Rudy Cruz, who works with Maria Perez, is an assistant foreman for trainer Phil D’Amato. As he walked through the importance of the program, races played out on a TV positioned in front of a couch and some random chairs.

Cruz pointed to the line of diners waiting for bowls of pozole.

“Look at the faces,” he said. “It’s not just a free meal. They feel like a part of something with this.”

Cruz unfolded a race program, taking a break from the conversation as D’Amato’s horse Jack Sixpack prepared to run. He smiled as he patted his hand on his stomach.

“I’m a one pack,” he joked.

Once the race ended, Cruz continued to explain the far-reaching significance.

“Food is so expensive here if you go out (in the Del Mar area),” said Cruz, 53. “If the workers here don’t cook, they’re not going to survive. And I don’t have time to cook. The traffic is so bad, it might take two hours to go eat. This saves time. You can get a shower sooner and get to sleep.

“The next day’s comin’.”

No one complains about the tight quarters.

A backstretch worker collects his meal on Aug. 3.
(Meg McLaughlin / The San Diego Union-Tribune)

“I don’t mind the small room,” Cruz said. “At the end of the day, when you close your eyes, it doesn’t matter how small the room is. You just need a bed.”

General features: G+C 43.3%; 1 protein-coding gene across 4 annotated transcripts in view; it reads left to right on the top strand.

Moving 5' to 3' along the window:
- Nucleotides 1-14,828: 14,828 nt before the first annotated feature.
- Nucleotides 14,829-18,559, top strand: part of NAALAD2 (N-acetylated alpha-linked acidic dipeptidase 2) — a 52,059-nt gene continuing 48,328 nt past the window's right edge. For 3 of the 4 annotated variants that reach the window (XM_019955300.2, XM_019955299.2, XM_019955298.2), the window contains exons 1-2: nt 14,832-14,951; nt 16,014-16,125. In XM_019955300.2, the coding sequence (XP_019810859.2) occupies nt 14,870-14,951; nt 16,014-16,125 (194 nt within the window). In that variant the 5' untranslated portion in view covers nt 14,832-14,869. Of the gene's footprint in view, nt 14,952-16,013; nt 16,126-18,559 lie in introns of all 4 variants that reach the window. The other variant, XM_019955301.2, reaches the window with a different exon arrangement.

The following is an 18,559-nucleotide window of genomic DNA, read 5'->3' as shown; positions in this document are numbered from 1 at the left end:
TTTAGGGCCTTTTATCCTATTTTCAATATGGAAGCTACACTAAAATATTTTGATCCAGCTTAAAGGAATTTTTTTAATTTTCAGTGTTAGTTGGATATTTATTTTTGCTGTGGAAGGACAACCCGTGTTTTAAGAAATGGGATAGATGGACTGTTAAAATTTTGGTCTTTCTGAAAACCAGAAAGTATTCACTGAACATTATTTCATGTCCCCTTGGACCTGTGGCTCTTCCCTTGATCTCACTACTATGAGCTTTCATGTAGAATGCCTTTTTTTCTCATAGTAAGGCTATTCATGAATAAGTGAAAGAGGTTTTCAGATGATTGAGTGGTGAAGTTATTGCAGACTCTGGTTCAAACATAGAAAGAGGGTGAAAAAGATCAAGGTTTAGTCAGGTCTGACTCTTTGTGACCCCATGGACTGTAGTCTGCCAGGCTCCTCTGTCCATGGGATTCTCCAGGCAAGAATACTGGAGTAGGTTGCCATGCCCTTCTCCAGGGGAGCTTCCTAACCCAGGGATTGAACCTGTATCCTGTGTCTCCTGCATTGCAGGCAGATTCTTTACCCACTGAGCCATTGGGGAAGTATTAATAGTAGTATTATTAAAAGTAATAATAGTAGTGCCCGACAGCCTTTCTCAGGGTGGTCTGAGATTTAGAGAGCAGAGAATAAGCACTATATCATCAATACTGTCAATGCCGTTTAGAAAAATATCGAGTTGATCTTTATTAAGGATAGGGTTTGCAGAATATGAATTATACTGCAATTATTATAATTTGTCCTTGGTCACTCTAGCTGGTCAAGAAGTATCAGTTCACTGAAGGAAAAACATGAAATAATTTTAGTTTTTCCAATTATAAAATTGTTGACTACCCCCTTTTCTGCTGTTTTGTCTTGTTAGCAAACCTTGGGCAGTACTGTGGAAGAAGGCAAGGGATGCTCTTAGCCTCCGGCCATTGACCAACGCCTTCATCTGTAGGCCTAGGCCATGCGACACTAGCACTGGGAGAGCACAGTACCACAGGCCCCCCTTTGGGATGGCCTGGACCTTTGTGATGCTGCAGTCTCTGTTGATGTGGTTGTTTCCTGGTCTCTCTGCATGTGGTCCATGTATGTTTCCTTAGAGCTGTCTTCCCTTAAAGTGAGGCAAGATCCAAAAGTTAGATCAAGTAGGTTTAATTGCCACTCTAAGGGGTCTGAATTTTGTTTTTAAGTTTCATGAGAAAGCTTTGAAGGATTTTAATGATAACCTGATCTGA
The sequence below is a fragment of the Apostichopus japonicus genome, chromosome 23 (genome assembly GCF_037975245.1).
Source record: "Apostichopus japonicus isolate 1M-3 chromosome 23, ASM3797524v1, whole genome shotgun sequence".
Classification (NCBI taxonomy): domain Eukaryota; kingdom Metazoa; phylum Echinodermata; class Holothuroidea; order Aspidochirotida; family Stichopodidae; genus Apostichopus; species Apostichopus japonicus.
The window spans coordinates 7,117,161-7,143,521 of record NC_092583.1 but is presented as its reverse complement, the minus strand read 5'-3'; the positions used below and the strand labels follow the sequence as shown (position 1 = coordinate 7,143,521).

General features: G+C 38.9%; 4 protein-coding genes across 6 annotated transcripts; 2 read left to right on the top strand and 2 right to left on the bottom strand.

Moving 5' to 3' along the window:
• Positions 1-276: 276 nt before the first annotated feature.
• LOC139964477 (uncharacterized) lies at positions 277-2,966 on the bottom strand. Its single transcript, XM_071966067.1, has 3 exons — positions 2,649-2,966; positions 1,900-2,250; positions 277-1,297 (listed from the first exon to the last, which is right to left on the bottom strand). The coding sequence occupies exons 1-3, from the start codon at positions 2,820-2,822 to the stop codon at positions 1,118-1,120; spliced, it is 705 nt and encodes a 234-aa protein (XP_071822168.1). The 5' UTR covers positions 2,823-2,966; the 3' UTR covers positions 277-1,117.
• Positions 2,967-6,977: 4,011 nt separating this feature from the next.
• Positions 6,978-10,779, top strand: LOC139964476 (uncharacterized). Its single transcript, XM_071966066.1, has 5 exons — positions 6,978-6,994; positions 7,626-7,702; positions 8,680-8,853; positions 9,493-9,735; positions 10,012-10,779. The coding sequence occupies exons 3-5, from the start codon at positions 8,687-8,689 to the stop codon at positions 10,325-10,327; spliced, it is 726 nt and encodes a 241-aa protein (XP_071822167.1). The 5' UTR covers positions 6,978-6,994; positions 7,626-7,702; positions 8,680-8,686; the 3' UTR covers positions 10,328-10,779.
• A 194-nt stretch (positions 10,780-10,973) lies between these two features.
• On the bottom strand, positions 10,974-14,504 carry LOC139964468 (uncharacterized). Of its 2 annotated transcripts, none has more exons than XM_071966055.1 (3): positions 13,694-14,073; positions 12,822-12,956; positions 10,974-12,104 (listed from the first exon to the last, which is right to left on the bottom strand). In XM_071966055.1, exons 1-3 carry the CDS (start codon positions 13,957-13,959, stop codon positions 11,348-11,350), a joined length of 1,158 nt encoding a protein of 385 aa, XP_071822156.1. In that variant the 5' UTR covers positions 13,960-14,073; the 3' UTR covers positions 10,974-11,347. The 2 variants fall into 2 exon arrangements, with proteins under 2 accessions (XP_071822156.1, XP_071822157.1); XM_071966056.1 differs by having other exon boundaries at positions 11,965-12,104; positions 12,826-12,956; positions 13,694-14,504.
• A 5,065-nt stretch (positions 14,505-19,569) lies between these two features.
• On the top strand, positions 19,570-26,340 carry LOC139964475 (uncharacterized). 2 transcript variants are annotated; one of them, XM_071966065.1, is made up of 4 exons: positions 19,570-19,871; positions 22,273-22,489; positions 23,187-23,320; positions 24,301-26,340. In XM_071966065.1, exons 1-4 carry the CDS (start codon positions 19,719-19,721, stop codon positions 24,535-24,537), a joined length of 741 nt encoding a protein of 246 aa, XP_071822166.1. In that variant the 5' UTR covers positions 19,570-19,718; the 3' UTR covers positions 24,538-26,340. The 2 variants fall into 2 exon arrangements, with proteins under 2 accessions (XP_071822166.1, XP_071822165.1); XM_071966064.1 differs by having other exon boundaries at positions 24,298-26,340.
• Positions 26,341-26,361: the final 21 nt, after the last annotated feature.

Along the backstretch, blessings outrank complaints. Del Mar dinners rise to the top of the first list.

“Everyone is so happy,” said Hector Rangel, an assistant trainer for Luis Mendez. “It’s like family here. It’s special.”

D’Amato gauged the ripples.

“The workers back here work very hard,” he said. “It’s hard for them to get food at the grocery stores or restaurants. Plus, it’s very expensive. I think it’s great. Hats off to Del Mar.

“Hopefully, this is a program that can catch on across the country.”

Backstretch workers take a break on Aug. 10.
(Meg McLaughlin / The San Diego Union-Tribune)

Del Mar delivers ‘big deal’

The seasoned, sandpaper hands of Perez tell the story of the taxing work she has done, more or less uninterrupted, since 1980.

Hernandez, the chaplain, outlined stories of other Marias. Tough work. Tough decisions. He estimated only 15 percent of backstretch workers own medical insurance beyond the basics provided by the track.

Many days, Hernandez helps workers navigate social security, disability and Medicare claims. Three times a week, he shuttles people to a nearby grocery store. An attorney steps in for immigration documentation and other work-life tangles.

Del Mar has offered a fresh lifeline.

“At the Pacific Classic, it’s all about the glamour in the front, the polished boots,” Hernandez said, mentioning Del Mar’s $1 million showcase race. “Back here, it’s about getting the work done. Are these meals a big deal? It’s a very big deal.”